That Rugrats did choose to proclaim its Jewishness, and to offer children such as myself an affirmative model of American Jewish life, was an essential step in making me feel included in American society. Most American television for children didn’t acknowledge my existence at all, and when it did, it marginalized me within the larger schema of Christian America. Rugrats showed me I was equal and ordinary in society. And whereas other series masked their Jews or only acknowledged them in reference to Christian or secular traditions, Rugrats told me that my faith and traditions were equally as exciting and important as those of mainstream America.
Of course, poor representation in American media isn’t an issue that has been unique to Jewish Americans. Whereas Jews have finally become more or less visible on TV, the same still cannot be said for Hispanic Americans, African Americans, and Asian Americans, among other groups. While gains certainly have been made in bringing racial and ethnic diversity to the small screen—Jane the Virgin, Black-ish, and Fresh Off the Boat have all gone a long way toward normalizing ethnic experiences in America—people of color continue to face the marginalization and masking of identity that affected Jews until recently.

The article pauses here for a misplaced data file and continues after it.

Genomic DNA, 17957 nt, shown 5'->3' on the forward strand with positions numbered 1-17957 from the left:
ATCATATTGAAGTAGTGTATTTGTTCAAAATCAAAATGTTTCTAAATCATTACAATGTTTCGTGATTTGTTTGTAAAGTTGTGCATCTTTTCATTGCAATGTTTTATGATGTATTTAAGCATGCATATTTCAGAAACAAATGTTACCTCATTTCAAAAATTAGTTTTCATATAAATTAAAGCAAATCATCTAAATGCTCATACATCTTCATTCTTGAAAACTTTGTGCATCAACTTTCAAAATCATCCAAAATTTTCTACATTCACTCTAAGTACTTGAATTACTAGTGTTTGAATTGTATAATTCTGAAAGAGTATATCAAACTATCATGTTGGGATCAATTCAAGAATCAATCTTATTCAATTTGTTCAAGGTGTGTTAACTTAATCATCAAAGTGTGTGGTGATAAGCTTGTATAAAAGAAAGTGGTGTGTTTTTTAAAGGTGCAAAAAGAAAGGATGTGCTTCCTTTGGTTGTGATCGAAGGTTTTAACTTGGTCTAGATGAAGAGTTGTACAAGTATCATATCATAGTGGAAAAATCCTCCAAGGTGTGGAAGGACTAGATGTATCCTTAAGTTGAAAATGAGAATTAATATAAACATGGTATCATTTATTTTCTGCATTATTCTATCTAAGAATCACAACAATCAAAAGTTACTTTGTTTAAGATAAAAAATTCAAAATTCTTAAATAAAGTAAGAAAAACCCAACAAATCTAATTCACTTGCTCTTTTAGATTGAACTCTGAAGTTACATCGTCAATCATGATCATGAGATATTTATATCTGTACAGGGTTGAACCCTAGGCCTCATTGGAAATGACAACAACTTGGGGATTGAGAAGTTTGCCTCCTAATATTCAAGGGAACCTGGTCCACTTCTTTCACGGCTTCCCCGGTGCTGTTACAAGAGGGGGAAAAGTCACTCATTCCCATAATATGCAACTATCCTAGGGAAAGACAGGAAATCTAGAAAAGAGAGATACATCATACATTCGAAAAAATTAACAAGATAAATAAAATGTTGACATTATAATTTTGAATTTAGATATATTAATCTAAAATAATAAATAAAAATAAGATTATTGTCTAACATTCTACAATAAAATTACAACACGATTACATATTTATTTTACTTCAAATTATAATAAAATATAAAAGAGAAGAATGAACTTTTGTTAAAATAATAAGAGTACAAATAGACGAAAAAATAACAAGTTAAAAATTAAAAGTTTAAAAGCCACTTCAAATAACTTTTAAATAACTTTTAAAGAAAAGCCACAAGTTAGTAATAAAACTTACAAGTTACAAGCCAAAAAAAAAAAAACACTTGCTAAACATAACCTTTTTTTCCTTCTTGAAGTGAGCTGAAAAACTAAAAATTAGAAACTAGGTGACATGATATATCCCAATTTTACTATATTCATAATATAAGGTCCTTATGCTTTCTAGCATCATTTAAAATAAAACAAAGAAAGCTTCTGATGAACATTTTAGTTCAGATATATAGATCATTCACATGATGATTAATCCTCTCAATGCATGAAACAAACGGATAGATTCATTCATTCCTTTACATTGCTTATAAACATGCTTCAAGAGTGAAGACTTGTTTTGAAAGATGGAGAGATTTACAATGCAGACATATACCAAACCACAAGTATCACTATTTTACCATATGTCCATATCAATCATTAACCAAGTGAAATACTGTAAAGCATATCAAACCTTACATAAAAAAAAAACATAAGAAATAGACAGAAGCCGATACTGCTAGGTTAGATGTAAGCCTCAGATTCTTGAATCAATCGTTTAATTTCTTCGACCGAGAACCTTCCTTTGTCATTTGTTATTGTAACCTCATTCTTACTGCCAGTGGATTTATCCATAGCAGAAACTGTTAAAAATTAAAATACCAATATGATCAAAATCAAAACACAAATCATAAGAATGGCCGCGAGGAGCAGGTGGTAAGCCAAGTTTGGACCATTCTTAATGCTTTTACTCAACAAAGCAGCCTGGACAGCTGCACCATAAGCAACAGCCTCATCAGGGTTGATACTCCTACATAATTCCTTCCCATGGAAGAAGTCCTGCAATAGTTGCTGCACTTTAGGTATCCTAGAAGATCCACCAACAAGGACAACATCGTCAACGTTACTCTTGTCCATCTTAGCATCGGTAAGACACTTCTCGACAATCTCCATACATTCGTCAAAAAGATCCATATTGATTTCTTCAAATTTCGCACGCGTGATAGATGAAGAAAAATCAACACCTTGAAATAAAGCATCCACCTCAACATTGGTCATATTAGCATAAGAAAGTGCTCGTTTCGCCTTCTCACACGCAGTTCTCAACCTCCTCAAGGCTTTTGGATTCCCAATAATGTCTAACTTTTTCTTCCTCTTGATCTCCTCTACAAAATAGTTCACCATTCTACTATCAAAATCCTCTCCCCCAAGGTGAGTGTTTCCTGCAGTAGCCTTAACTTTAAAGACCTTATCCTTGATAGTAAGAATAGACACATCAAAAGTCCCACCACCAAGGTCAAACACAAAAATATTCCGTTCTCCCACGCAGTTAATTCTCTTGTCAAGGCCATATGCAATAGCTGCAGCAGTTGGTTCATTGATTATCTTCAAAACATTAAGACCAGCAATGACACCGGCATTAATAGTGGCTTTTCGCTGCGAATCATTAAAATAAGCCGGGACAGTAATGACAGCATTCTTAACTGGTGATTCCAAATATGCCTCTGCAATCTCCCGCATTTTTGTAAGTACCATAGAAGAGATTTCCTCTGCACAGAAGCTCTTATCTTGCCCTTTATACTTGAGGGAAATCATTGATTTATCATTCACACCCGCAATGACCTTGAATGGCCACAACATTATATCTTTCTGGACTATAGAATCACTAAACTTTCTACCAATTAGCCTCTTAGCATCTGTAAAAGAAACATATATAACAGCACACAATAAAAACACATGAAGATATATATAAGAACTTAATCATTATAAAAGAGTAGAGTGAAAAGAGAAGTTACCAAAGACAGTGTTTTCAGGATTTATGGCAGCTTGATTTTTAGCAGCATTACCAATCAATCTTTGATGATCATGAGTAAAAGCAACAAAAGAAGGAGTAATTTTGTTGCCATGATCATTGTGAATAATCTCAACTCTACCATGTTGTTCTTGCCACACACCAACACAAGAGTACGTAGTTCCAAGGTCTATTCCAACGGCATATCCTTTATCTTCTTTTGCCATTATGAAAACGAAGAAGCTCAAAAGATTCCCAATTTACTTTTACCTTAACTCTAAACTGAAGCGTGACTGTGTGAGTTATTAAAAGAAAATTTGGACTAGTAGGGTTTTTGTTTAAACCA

Rugrats also had a profound impact on the television that I sought out as I got older. I realized, as I aged out of children’s television, that I kept seeking shows that also offered affirmative models of American Jewish life. That’s why I fell in love with Fox’s The O.C., a teen soap opera that I normally would have despised if not for the outward nebbishness of Seth Cohen. (Interestingly, like Rugrats, The O.C. also focused on an interfaith family.) I also felt myself irresistibly drawn to New Girl, in which the character of Schmidt frequently drops Yiddish phrases and has joked about the particularities of hooking up with Orthodox girls. And, of course, it’s no coincidence that two of my favorite comedies—Broad City and Crazy Ex-Girlfriend—both star strong, loud, Jewish women, their even louder mothers, and, in the case of the latter show, a JAP (Jewish American Princess) rap battle that requires Yiddish translation. Each of these shows, like Rugrats, proudly announces its Jewish identity and claims that Jewish identity as an integral part of American culture and society. As Rugrats did for me as a child, these shows let me know that to be a Jew in America is to belong.